It quickly became clear that we needed to expand our chicken digs and do it now as the chicks were growing very quickly. So, I hatched yet another plant to add another 5’x 8’ extension to the west side. With my buddies Forrest and Jeff we were able to bang it out in a mere 2 days. This new extension will be the housing for the new chicks until they are old enough to be integrated into the main flock and not be hunted by our feral cat.
Take note that on the picture below we have removed a piece of the back wall of the brooder and added a bale of hay so the chickens have access to their brooder and the 40 square feet of ground space. Once I integrate the new chicks into the flock to remove the brooder and wall between the two coops, my intent is to make it one large indoor coop, making my now almost-finished Coop de Taj Mahal almost 100 square feet.
We have plans for built-in nesting boxes and a new brooder area for next time we have to raise chicks.
Before we talk about the cost of feed, though, I want to share two other money saving tips that I use in my chicken area—a feeder and nesting boxes.
We were challenged with where in the coop to put the feeder. There were two issues: how much ground space it takes up and the fact that chickens love to get in the feeder and spread food all over the place (thus wasting a LOT of it). So, we put on our brainstorming hat and decided to try using a metal gutter. I cannot begin to tell you how happy I am with the value of this one. Hens can’t get on top of it, plus it is outside of the floor space and is working well. Total cost—about $10. I plan on putting another one in the new section when we open it to all the hens.
Years ago I dreamed this one up and it is very easy and cheap! I take two 15-gallon tree tubs and one piece of scrap wood and screw them together, add some hay to the bottom and voila! I have the perfect place for the hens to lay.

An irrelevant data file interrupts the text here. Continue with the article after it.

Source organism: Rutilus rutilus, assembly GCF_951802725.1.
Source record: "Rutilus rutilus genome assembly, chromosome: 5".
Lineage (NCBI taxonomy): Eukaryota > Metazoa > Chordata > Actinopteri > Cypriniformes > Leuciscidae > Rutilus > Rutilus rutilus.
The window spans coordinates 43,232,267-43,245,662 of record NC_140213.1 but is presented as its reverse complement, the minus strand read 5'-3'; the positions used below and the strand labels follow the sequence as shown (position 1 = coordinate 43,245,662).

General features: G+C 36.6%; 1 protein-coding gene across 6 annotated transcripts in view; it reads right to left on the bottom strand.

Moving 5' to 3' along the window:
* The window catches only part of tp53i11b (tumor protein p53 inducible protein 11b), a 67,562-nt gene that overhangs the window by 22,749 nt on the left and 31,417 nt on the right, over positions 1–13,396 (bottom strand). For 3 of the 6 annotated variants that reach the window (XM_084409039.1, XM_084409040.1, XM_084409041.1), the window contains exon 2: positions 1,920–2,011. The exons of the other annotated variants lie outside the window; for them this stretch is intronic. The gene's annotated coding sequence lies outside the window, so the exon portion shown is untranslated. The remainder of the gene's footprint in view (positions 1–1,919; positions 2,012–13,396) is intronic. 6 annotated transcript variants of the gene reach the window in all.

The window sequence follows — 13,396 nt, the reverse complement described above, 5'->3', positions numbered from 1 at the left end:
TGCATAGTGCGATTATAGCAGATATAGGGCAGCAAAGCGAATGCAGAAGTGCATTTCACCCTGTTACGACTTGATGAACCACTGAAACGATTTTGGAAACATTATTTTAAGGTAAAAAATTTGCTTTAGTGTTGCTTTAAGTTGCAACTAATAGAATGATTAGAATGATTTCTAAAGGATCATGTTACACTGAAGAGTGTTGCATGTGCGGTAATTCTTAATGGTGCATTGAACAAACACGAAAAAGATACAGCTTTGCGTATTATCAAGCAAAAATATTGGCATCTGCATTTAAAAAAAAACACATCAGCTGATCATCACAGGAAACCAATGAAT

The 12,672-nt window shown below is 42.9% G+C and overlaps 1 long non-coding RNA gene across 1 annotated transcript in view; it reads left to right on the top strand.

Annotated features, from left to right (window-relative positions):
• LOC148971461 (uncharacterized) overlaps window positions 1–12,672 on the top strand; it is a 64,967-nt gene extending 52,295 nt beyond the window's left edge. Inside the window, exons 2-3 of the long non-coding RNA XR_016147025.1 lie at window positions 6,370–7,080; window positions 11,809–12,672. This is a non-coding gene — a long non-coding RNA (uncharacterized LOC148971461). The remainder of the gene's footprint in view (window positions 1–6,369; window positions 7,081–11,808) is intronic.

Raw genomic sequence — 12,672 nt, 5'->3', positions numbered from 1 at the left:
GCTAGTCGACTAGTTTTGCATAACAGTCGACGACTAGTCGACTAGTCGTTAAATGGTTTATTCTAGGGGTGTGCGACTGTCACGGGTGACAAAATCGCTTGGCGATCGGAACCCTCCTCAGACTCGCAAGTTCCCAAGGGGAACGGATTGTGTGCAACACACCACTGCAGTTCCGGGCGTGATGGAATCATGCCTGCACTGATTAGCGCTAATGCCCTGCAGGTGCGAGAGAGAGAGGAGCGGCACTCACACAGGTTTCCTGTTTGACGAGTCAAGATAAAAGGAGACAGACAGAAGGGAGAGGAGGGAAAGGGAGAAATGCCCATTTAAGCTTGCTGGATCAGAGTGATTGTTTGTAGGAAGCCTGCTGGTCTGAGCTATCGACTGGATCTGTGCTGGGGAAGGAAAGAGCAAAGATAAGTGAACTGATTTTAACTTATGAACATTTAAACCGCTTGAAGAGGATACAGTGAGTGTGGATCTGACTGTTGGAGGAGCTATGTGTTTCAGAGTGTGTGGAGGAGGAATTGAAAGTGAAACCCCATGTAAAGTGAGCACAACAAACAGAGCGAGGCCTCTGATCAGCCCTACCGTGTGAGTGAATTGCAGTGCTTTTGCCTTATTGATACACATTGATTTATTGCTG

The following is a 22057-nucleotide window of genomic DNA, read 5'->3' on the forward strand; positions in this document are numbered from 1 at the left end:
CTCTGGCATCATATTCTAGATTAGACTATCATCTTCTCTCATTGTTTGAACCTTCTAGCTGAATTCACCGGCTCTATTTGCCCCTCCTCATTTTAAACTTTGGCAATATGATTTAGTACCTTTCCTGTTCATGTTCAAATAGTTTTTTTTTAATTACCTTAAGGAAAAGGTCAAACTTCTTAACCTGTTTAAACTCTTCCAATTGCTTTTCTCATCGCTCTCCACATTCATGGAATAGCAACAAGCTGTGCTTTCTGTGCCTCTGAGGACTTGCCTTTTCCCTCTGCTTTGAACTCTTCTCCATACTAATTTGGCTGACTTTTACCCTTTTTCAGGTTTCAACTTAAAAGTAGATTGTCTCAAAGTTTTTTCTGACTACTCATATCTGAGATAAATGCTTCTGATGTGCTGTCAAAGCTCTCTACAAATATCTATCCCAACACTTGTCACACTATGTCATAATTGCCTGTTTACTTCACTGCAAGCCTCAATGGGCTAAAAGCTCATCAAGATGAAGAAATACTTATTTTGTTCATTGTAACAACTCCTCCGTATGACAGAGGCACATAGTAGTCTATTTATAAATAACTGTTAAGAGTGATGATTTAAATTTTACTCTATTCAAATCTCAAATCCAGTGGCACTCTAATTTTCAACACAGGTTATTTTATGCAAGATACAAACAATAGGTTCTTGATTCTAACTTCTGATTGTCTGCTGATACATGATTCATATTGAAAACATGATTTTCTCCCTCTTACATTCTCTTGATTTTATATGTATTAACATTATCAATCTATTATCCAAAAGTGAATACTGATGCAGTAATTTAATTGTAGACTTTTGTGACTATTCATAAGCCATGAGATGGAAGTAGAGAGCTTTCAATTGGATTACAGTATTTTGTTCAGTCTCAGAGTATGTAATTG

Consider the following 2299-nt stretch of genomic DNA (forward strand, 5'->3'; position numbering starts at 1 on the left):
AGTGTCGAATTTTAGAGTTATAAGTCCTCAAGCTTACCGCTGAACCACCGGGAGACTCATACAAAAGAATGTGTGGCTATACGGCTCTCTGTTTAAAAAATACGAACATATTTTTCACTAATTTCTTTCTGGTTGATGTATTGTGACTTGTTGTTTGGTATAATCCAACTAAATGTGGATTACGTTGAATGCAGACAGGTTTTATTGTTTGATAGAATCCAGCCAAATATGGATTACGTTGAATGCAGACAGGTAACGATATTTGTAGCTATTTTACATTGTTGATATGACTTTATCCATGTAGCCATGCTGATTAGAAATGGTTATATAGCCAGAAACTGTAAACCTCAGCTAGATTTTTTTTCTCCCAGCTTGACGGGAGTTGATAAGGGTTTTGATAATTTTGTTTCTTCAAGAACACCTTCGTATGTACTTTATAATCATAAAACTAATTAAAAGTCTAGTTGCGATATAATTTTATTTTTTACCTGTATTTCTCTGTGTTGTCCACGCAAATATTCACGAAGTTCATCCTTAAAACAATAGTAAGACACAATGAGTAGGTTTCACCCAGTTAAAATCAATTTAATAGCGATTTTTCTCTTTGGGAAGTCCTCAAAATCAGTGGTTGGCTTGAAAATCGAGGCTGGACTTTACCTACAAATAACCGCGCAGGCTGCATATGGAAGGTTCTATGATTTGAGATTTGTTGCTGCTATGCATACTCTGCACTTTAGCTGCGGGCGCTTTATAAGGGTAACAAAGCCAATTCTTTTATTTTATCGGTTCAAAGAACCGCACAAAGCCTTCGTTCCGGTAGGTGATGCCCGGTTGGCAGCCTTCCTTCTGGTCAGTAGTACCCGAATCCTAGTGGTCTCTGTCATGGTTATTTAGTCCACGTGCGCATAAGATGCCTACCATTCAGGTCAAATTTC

And for the cost of the feed: In Phoenix (and now Tucson) we participate in a local organic animal food co-op run by Scott Brown. We love what he does. The feed is reasonably priced, comes in 50–pound bags and is manufactured by a small mill, unlike other organic feed that comes from ‘the big guys’ in 40 pound bags that are $5 more expensive.
Here is what I have noticed: two months into feeding our hens inside and not letting the other birds at the food, we are saving an extreme amount of food. Last year we were spending $65 per month on feed; now it looks like we have at least cut that cost in half. I don’t have specifics as of yet but as this process develops over the next few months I will be documenting it and letting you know.
As you can see, we take our hens very seriously here at the urban farm. We love them because they eat a lot of our food scraps, fertilize and till our soil and provide a nice almost daily deposit of eggs to eat for breakfast and share with our community (the sharing often includes selling organic, free range eggs). I believe that if you have a backyard or even rooftop (in cooler climates than Phoenix) everyone should keep 3 or 4 hens…for the work they do and for the fun they bring into your life.